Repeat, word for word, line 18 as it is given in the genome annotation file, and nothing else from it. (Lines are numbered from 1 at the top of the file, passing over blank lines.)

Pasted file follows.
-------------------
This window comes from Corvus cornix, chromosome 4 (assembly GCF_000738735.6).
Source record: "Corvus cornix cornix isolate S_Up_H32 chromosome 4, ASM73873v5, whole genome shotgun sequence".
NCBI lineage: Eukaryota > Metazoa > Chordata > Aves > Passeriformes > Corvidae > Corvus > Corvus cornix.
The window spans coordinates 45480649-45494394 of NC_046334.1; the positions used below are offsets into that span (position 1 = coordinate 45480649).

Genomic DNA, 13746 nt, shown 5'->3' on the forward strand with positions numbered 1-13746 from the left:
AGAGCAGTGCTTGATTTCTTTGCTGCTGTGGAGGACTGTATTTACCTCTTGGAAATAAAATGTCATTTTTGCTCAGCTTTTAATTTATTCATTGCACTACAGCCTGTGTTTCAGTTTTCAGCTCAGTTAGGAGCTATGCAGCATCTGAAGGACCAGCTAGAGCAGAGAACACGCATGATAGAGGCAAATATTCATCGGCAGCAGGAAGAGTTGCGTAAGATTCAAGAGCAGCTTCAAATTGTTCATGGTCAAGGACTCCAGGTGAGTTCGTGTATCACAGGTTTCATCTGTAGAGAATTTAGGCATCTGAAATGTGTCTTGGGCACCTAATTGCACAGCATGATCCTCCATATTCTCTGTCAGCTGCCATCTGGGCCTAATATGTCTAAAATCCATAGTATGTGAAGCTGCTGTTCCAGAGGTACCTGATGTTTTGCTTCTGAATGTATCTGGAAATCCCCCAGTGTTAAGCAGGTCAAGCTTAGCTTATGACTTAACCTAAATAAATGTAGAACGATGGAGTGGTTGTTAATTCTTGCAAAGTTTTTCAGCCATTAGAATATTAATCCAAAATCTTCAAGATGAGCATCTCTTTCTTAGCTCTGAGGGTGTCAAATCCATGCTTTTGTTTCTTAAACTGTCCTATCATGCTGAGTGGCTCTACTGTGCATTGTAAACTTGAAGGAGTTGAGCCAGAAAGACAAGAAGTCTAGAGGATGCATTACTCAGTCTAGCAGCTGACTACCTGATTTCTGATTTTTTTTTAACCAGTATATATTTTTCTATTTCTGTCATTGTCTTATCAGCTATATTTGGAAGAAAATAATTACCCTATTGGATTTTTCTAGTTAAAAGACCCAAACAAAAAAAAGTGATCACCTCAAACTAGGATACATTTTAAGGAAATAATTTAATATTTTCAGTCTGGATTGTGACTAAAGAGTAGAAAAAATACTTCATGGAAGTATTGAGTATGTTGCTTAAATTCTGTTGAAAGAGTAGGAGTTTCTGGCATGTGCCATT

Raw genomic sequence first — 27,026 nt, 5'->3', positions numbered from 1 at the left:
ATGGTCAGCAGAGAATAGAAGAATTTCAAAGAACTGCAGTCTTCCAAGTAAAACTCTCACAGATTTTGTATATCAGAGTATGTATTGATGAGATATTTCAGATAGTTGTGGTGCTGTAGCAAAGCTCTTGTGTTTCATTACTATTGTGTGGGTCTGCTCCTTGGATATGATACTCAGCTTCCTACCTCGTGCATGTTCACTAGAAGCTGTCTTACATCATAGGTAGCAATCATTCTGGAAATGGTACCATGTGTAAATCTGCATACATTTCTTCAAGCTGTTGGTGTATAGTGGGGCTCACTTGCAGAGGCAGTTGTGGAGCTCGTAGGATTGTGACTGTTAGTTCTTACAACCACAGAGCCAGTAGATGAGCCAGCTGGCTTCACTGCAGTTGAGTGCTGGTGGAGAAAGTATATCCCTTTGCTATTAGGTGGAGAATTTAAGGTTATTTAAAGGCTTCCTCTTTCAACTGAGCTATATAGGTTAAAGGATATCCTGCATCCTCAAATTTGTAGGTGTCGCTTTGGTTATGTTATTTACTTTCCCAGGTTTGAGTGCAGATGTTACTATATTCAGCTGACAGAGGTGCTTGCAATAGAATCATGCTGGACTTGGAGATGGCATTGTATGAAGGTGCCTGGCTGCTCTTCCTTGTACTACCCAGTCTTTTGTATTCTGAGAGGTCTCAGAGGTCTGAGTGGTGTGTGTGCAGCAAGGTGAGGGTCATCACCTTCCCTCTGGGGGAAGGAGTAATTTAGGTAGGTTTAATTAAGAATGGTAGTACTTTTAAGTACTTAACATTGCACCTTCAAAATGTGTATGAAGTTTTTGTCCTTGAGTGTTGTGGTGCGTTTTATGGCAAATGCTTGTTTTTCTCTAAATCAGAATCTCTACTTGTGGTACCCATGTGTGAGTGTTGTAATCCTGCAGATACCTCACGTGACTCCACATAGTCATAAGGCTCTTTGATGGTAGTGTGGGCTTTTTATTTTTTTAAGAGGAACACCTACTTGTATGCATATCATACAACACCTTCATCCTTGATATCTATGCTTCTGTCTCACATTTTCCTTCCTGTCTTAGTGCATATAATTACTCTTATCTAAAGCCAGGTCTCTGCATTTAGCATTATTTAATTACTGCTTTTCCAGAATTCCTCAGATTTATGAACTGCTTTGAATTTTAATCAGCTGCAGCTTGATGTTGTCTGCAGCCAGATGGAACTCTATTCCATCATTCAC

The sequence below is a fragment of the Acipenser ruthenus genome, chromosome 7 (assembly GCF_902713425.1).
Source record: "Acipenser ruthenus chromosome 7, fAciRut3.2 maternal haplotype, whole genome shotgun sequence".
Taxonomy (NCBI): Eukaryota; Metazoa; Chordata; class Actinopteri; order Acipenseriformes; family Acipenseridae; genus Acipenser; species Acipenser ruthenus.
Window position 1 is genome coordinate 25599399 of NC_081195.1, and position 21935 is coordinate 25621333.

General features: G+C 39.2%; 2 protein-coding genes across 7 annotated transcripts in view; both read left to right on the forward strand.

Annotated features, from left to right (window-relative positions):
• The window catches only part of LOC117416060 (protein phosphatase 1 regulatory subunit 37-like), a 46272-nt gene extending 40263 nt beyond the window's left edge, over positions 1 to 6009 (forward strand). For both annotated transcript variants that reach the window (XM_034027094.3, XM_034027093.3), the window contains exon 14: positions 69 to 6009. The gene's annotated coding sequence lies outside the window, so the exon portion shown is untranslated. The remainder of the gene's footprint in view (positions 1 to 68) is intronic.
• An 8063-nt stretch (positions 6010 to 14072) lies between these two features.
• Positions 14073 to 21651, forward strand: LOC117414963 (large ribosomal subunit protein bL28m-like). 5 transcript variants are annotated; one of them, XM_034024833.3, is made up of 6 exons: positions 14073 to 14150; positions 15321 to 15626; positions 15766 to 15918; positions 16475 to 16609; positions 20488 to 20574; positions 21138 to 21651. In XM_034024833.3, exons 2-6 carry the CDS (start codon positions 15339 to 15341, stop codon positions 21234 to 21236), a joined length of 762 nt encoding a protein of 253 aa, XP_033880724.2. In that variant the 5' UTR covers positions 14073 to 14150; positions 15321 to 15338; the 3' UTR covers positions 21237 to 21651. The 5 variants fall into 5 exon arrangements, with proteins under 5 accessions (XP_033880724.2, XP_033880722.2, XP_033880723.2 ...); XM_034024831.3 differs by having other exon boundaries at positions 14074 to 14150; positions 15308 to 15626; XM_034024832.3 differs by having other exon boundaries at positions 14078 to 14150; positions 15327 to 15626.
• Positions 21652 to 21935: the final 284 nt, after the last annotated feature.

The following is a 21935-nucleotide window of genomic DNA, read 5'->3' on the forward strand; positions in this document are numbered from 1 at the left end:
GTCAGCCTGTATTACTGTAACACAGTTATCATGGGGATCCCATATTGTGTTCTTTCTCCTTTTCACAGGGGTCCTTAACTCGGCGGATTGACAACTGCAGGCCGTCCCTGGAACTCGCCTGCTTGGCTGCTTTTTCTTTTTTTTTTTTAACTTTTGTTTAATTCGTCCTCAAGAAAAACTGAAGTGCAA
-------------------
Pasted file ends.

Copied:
• Positions 21652 to 21935: the final 284 nt, after the last annotated feature.